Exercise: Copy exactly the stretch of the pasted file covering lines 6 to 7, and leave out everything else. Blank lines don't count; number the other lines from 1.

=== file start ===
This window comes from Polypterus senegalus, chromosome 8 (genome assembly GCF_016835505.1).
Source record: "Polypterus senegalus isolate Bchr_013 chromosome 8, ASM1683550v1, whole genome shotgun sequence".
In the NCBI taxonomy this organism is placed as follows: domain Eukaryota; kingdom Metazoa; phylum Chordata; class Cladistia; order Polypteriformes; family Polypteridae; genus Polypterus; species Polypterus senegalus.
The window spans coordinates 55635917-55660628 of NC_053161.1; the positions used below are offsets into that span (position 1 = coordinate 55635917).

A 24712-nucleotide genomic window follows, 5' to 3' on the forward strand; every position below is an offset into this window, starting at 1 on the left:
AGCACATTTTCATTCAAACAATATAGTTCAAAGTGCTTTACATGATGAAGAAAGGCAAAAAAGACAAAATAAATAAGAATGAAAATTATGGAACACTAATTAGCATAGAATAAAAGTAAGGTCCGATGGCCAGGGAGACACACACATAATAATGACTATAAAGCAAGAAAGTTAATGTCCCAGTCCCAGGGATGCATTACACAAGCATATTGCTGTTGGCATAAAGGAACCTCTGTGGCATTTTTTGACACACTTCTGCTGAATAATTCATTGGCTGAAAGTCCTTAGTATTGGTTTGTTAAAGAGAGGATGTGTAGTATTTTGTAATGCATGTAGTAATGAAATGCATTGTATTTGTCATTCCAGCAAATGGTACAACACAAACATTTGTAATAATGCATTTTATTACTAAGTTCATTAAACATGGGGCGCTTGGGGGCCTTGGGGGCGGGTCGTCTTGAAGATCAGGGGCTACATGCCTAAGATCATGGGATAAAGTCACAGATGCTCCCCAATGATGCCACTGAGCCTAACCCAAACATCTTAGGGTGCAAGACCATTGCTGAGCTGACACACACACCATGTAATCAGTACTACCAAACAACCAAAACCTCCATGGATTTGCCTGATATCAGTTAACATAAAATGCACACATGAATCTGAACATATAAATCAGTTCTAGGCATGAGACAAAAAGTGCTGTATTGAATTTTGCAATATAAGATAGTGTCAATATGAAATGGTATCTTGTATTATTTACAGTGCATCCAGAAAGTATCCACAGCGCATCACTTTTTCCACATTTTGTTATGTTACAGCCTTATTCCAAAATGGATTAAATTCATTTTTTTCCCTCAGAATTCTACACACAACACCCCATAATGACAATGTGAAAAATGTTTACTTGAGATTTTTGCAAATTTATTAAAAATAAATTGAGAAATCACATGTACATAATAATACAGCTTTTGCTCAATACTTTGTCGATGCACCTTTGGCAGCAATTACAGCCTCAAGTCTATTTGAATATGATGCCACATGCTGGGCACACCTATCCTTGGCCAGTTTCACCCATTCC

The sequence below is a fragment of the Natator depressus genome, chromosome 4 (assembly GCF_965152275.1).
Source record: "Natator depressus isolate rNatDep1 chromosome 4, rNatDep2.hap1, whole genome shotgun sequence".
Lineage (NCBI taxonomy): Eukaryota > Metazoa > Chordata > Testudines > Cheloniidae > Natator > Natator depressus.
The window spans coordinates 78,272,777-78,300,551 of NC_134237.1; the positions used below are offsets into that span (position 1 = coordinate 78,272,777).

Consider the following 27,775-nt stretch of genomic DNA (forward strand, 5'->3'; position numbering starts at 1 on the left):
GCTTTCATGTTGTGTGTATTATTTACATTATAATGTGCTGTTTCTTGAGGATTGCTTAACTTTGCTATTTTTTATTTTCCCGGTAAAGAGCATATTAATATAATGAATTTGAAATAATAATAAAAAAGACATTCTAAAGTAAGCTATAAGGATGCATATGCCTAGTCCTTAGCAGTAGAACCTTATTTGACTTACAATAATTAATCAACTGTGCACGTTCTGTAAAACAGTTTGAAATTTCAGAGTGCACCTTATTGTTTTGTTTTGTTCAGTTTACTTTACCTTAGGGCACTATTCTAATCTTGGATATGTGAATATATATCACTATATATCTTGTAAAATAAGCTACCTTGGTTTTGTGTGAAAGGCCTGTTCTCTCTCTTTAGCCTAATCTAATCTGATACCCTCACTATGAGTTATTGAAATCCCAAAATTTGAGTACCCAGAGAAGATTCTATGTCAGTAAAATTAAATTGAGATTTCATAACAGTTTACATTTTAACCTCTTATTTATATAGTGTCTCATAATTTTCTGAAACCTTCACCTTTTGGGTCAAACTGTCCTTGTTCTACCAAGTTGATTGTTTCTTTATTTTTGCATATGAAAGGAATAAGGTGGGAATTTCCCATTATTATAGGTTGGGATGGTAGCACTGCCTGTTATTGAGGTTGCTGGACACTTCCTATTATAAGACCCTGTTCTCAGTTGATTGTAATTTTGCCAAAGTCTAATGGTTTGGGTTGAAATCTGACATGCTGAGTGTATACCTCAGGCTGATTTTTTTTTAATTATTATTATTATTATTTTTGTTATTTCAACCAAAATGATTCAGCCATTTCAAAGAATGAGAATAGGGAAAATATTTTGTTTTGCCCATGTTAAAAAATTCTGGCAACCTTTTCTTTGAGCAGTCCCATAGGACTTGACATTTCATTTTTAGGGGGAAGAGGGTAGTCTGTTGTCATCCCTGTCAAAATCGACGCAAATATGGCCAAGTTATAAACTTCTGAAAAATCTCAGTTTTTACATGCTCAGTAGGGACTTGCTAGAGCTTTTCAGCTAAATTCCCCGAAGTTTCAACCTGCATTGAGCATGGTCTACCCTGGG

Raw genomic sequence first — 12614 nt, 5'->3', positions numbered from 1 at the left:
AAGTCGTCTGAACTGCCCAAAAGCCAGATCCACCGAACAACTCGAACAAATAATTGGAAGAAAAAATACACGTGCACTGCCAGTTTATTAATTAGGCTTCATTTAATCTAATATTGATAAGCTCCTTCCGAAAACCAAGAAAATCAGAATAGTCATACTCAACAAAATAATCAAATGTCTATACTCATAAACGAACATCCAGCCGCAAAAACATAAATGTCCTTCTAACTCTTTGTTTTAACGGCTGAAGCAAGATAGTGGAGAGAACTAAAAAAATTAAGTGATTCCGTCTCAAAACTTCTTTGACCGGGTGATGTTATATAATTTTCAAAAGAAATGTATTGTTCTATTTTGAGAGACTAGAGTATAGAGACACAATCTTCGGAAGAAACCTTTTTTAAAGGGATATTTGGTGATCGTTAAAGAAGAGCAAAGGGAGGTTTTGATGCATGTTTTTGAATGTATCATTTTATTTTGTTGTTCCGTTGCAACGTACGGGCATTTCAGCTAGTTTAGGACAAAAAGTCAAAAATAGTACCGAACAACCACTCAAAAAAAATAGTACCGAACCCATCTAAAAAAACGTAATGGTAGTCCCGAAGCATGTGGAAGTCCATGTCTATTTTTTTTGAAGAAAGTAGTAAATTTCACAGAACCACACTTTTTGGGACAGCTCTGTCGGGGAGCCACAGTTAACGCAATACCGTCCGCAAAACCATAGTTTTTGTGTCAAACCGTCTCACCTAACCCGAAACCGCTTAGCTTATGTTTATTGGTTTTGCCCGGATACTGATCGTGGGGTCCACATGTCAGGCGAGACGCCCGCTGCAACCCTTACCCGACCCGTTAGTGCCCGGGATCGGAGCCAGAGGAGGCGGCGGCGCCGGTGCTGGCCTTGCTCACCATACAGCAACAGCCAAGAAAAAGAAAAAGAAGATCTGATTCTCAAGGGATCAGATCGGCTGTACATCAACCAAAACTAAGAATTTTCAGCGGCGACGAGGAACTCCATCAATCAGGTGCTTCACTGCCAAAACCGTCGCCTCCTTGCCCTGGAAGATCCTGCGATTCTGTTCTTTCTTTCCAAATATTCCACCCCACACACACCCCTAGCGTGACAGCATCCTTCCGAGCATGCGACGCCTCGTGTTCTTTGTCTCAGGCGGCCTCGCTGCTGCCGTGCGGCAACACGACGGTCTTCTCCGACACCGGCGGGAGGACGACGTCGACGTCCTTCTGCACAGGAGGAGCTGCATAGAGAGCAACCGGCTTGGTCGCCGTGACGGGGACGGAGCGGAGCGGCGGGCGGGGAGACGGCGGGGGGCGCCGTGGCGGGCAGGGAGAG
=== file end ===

AGCACATTTTCATTCAAACAATATAGTTCAAAGTGCTTTACATGATGAAGAAAGGCAAAAAAGACAAAATAAATAAGAATGAAAATTATGGAACACTAATTAGCATAGAATAAAAGTAAGGTCCGATGGCCAGGGAGACACACACATAATAATGACTATAAAGCAAGAAAGTTAATGTCCCAGTCCCAGGGATGCATTACACAAGCATATTGCTGTTGGCATAAAGGAACCTCTGTGGCATTTTTTGACACACTTCTGCTGAATAATTCATTGGCTGAAAGTCCTTAGTATTGGTTTGTTAAAGAGAGGATGTGTAGTATTTTGTAATGCATGTAGTAATGAAATGCATTGTATTTGTCATTCCAGCAAATGGTACAACACAAACATTTGTAATAATGCATTTTATTACTAAGTTCATTAAACATGGGGCGCTTGGGGGCCTTGGGGGCGGGTCGTCTTGAAGATCAGGGGCTACATGCCTAAGATCATGGGATAAAGTCACAGATGCTCCCCAATGATGCCACTGAGCCTAACCCAAACATCTTAGGGTGCAAGACCATTGCTGAGCTGACACACACACCATGTAATCAGTACTACCAAACAACCAAAACCTCCATGGATTTGCCTGATATCAGTTAACATAAAATGCACACATGAATCTGAACATATAAATCAGTTCTAGGCATGAGACAAAAAGTGCTGTATTGAATTTTGCAATATAAGATAGTGTCAATATGAAATGGTATCTTGTATTATTTACAGTGCATCCAGAAAGTATCCACAGCGCATCACTTTTTCCACATTTTGTTATGTTACAGCCTTATTCCAAAATGGATTAAATTCATTTTTTTCCCTCAGAATTCTACACACAACACCCCATAATGACAATGTGAAAAATGTTTACTTGAGATTTTTGCAAATTTATTAAAAATAAATTGAGAAATCACATGTACATAATAATACAGCTTTTGCTCAATACTTTGTCGATGCACCTTTGGCAGCAATTACAGCCTCAAGTCTATTTGAATATGATGCCACATGCTGGGCACACCTATCCTTGGCCAGTTTCACCCATTCC

The sequence below is a fragment of the Natator depressus genome, chromosome 4 (assembly GCF_965152275.1).